Are Bonds for Municipal Projects Bad? | Jackson Free Press | Jackson, MS

Are Bonds for Municipal Projects Bad?

Last week, Republican lieutenant governor candidate Tate Reeves (the current state treasurer) refused to pull a campaign ad that his Republican political op-ponent described as misleading.

In his television ad, Reeves criticized state legislators for getting "into the habit of borrowing money for things that ought to be paid for in the annual budget." Reeves declared in his commercial that the state has "got to get out of that cycle," and that he plans to discourage borrowing money by being the "taxpayers' watchdog." It is a role Reeves said he has filled as state treasurer.

His opponent, Billy Hewes, a Republican state senator from Gulfport, countered Reeves' ad last week, complaining that the treasurer signed off on all the bond debt increases throughout his term.

"He is telling the voters that he has been a staunch voice for decreasing government debt. But the record shows a drastically different Tate Reeves," Hewes told reporters at a June 13 press conference at the state Capitol. "One would think our treasurer would be a little more accurate about his numbers."

Instead of pulling the ad, Reeves responded with an attack on Hewes' record as a senator who approved most bond projects proffered by the Legislature.

"After 20 years in the Legislature and hundreds of votes for more spending and billions more in debt, it's heartwarming to know that Senator Hewes has now finally realized with 50 days to go in this campaign that we need to reduce our debt burden," Reeves told the Northeast Mississippi Daily Journal.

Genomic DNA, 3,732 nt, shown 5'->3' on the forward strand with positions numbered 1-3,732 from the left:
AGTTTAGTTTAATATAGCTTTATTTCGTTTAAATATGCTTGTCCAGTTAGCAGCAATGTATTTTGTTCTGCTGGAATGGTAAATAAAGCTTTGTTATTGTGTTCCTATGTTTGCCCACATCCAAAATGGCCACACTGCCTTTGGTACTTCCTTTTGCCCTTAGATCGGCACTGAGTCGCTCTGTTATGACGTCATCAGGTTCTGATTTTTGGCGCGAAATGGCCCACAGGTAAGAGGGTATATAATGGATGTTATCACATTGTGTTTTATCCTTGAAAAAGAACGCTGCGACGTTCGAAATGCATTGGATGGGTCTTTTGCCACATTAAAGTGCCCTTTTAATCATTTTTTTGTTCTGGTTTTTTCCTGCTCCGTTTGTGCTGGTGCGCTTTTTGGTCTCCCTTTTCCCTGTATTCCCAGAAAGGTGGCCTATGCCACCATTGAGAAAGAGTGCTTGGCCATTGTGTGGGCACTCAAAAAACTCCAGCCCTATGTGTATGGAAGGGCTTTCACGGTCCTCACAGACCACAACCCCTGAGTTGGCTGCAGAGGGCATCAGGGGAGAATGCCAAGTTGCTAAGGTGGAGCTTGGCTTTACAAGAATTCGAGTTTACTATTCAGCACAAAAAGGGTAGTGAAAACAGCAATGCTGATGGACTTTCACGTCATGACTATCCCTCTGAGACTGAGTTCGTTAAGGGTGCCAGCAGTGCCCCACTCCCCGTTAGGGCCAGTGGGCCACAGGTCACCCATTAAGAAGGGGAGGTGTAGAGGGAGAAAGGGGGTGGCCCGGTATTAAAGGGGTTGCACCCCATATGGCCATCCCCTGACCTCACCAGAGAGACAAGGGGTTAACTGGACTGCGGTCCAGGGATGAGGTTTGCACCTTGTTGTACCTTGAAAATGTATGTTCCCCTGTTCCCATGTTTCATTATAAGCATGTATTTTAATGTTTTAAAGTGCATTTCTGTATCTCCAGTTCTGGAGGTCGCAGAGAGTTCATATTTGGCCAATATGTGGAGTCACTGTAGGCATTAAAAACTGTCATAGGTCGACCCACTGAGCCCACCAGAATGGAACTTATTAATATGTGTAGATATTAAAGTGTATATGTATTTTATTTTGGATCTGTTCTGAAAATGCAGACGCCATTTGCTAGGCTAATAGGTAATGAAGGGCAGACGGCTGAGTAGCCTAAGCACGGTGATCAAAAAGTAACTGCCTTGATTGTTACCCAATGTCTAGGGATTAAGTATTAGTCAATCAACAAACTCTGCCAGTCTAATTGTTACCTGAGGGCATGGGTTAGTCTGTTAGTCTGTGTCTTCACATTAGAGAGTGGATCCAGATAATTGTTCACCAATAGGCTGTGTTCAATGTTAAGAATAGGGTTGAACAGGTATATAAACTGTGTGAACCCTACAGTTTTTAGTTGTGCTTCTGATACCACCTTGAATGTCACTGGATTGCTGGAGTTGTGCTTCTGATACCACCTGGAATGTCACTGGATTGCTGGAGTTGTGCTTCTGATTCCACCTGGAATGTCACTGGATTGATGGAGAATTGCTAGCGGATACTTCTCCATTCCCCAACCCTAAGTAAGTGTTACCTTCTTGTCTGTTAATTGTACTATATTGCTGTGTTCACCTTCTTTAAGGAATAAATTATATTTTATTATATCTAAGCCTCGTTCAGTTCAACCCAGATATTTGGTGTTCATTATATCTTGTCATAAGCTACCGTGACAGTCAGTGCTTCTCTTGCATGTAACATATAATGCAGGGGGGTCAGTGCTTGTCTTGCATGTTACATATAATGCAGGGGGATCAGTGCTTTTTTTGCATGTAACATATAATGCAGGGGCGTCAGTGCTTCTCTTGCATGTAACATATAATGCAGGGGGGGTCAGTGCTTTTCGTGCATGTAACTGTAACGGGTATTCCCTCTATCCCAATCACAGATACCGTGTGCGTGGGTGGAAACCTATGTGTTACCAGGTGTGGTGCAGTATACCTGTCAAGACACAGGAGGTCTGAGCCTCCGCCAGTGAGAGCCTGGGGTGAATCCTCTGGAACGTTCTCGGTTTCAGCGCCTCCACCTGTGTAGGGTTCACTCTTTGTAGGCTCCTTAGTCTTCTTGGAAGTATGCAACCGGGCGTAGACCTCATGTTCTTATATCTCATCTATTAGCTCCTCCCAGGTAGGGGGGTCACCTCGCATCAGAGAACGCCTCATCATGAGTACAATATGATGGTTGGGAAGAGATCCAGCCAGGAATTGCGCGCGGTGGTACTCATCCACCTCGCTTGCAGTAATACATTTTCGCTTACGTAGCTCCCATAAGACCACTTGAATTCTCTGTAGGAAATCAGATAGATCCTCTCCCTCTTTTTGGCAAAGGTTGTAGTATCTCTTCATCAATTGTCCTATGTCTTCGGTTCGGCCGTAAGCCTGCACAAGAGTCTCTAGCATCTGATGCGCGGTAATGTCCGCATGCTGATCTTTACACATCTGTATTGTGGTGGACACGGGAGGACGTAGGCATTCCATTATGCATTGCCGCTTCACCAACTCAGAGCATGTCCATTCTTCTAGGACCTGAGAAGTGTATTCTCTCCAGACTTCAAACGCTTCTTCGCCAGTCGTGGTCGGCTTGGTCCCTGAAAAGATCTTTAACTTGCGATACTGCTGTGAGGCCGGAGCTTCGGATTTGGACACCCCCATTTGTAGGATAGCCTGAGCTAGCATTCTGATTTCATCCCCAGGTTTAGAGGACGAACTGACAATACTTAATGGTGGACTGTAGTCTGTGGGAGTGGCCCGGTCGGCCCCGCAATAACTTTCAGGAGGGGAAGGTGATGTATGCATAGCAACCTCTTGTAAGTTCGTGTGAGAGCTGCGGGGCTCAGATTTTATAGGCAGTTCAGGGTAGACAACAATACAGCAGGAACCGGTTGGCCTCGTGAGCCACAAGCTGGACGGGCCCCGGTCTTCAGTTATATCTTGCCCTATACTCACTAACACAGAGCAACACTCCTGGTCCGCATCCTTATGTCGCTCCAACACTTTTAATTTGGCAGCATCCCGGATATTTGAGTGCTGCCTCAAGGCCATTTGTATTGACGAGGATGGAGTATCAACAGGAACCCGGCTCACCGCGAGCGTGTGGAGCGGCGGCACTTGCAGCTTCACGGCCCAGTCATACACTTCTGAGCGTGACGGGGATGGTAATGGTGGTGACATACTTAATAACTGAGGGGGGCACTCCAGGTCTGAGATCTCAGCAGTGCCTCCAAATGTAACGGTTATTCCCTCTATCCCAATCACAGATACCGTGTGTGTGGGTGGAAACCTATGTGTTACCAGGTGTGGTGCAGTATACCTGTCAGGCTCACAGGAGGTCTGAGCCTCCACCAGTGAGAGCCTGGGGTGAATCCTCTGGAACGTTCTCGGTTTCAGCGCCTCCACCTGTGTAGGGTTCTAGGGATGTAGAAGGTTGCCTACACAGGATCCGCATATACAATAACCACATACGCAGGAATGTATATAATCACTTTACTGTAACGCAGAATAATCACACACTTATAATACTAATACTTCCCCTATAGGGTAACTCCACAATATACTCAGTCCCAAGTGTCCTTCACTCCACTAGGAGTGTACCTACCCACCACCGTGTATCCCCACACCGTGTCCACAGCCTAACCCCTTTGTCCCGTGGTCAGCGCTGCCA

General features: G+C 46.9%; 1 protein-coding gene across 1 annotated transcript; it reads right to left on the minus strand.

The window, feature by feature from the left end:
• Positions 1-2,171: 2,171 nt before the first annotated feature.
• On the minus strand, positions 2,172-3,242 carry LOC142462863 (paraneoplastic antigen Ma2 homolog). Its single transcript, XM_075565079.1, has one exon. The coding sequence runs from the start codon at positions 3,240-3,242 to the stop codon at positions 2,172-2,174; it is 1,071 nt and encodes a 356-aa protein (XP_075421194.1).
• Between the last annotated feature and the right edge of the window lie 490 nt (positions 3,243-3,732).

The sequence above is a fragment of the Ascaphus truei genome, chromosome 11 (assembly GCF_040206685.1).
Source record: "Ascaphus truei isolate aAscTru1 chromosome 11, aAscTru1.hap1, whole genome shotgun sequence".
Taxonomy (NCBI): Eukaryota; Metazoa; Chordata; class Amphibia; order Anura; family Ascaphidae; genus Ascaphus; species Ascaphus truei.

Hewes admitted that he promoted most of the bond issues as senator. He said, however, he was not claiming to have worked against bonds while approving them. As a member of the three-member Mississippi Bond Commission, Reeves did exactly that.

The state Legislature approves new bond debt every legislative session for municipal projects such as infrastructure repair and economy-boosting developments such as new museums. The bond commission gets the final say on which money the state will lend at low interest rates. It does not approve every bond proposal that survives the Legislature.

Last September, Reeves refused to sign off on a $6 million low-interest state bond to fund critical water and sewer infrastructure repair for the city of Jackson, months after the city suffered a number of water pipe ruptures that effectively shut down the water supply to many state-owned buildings.

Reeves used his opposition to the bond as a political spring-board last year, saying he and Gov. Haley Barbour had managed to keep the state's bond debt low through their general reluctance to accept more bond debt.

"In the first four years the governor and I were in office, we had less debt on the books at the end of that four-year period than we had in the beginning, and we completely curbed the growth of our debt burden," Reeves told the Jackson Free Press in August. "We didn't do that by running around, chasing people and begging them to take money."

Rep. Credell Calhoun, D-Jackson, slammed the two for demonizing what he considered to be an important step in funding local projects.

"Too much debt is a problem, but you can't take too hostile an approach on the use of bonding," said Calhoun. "You'd think they didn't know that just about everything in state, county and local government is paid for with bonds."

Calhoun added that either candidate, if they consider bonding an enemy of the state budget, will set local municipalities up for deterioration and disaster.

"There's always a need to revitalize or renovate school buildings or colleges and infrastructure. All of those things would rot down without bonding to keep them together. If you have to wait until you get the funds to make those improvements, it wouldn't happen," Calhoun said. "It's like buying a house. Many of us would never get a house if we had to wait to save the money to afford a house. And things cost more to build later when factoring in inflation, so saving up for it may not be as cost-effective. That boy's confused, I think."

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